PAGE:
When thermal or oxidative break down of petroleum oil occurs, it leaves engine components coated with varnish, deposits and sludge. In addition, the lubricant which is left is thick, hard to pump and maintains little heat transfer ability.

In addition, petroleum oils contain paraffins which cause dramatic oil thickening in cold temperatures. Even with the addition of pour point depressant additives, most petroleum oils will begin to thicken at temperatures 10 to 40 degrees warmer than synthetic oils.

As a result, petroleum lubricants will not readily circulate through your engine's oil system during cold weather. This may leave engine parts unprotected for minutes after startup. Obviously, significant wear can occur during this time frame.

Even when all conditions are perfect for conventional oils to do their job, they fall far short of synthetic oils. Part of the problem is that (because of their refined nature) petroleum oils are composed of molecules which vary greatly in size. As the oil flows through your vehicle's lubrication system, the small, light molecules tend to flow in the center of the oil stream while
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Old 6th April 2006, 16:53   #72
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I read through your reply and it does makes sense.

My mate had a look and still wasnt convinced, his point now is that the difference with using fully synth would be so small that it wouldnt be worth doing it, so theres no point even over the long term.

So would there be a noticable diff going to fully synth?

Cheers

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Old 6th April 2006, 21:34   #73
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They are all listed above mate, its one of those things where you need to rely on the chemsitry of it all, but yes if you want to do the best for your engine then Synthetic is it, considering that a true synthetic will also last over twice a long as a mineral based oil they are cheaper in the long run too.

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Old 7th April 2006, 00:26   #74
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well i put in mobil 0w-40 in, and made a huge diffrence!

engine is smoother, does 15 miles or so more to the tank, but the biggest diffrence is in engine temp

before it was always about 2/3 mm above half-way mark

now about 4 mm below, and only going above in traffic/stand still


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Old 7th April 2006, 01:05   #75
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What is best for 98bhp VTR with Viper, Manifold, Full s/s ??????????

Driven hard on a daily basis and i also get shit mpg

Your help needed! THANKS
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Old 7th April 2006, 01:25   #76
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vtr black top 87000miles
285 cam,manifold,system,enclosed induction,piggybak ecu
mostly normal driving sometimes driven hard.
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Old 7th April 2006, 17:14   #77
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Quote:
Originally Posted by oilman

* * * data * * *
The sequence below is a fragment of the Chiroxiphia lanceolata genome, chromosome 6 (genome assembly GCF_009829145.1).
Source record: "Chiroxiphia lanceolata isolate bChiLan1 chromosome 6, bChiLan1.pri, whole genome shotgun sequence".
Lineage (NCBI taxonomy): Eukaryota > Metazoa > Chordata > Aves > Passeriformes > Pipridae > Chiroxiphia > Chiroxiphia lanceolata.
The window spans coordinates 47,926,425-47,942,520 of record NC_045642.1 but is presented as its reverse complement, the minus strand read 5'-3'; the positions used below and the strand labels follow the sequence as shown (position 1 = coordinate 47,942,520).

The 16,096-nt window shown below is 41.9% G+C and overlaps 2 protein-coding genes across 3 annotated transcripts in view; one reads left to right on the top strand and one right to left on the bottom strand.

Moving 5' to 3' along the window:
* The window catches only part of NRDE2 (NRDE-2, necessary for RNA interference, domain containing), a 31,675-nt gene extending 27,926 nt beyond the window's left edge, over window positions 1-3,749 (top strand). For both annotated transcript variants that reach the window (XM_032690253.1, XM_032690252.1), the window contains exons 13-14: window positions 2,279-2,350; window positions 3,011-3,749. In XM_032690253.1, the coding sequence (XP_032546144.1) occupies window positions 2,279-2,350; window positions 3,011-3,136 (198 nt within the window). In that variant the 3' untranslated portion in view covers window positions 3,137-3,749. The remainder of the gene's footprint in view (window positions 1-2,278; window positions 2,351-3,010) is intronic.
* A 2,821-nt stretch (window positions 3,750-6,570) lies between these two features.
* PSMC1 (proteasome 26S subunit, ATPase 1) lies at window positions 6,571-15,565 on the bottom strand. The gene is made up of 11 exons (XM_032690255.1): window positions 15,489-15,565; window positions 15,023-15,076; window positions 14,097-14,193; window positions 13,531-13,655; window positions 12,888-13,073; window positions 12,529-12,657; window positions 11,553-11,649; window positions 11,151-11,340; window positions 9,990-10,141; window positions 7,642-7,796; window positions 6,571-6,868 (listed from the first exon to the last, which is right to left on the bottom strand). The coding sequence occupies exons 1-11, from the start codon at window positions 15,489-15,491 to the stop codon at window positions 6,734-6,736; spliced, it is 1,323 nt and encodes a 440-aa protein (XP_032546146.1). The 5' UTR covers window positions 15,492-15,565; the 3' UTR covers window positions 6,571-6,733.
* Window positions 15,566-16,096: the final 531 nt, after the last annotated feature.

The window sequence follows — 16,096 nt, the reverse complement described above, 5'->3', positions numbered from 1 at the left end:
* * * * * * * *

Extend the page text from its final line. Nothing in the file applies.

According to my database all Saxos from the 1.0 to the 1.6VTS show either 10w-40 or 5w-40 as the recomended engine oil.

So what the whole oil debate here boils down to is not what grade to use, you have a choice it's 5w-40 or 10w-40.

The questions are

What quality do you need

What are the differences between 10w-40 and 5w-40

What are the benefits/downsides of using 10w-40 or 5w-40

Many car owners unwittingly change the OEM oil recommendation by modding their car or using it on track. These factors influence firstly the quality of oil you use and in extreme situations where cars have been heavily modded (generating more heat within the engine) sometimes the viscosity required.

I have a lot of articles on this stuff, some written bu me and some by chemists and technical bods that I have day to day dealings with.

I will post these up over the coming days as questions arise but here is one that will be of interest.

Cheers
Simon
i just done an oil change and used castrol edge sport 0w 40 as it says its the ultimate protection for the 1.6 saxo engine
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Old 7th April 2006, 17:21   #78
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Quote:
Originally Posted by DAZ1985
What is best for 98bhp VTR with Viper, Manifold, Full s/s ??????????

Driven hard on a daily basis and i also get shit mpg

Your help needed! THANKS
The quality route is for a 5w-40 full synthetic, the cost option a 10w-40 semi synthetic changed twice as often.

Brand wise, we rate Silkolene and Motul as tops.

Cheers

Guy.
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Old 7th April 2006, 17:21   #79
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Quote:
Originally Posted by daveg_vtr
vtr black top 87000miles
285 cam,manifold,system,enclosed induction,piggybak ecu
mostly normal driving sometimes driven hard.
Same as above mate.

Cheers

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Old 7th April 2006, 18:04   #80
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Quote:
Originally Posted by oilman
Quote:
Originally Posted by DAZ1985
What is best for 98bhp VTR with Viper, Manifold, Full s/s ??????????

Driven hard on a daily basis and i also get shit mpg

Your help needed! THANKS
The quality route is for a 5w-40 full synthetic, the cost option a 10w-40 semi synthetic changed twice as often.

Brand wise, we rate Silkolene and Motul as tops.

Cheers

Guy.
Thanks for the reply

I've already got 10w-40 semi-synth magnatec in. Not the best but not bad for the money I think. I change my oil every 6months at least without fail.

Another question >>

I've been told everytime I oil change its sometimes best to use engine flush 1st to remove the old stuff completely out of this system. Is this correct and should I need to do it when i change my oil ???
I've also been told that adding some oil additives can protect you engine and also make them annoying tappets a little less noisy. Would this be true ???

Thanks again for your help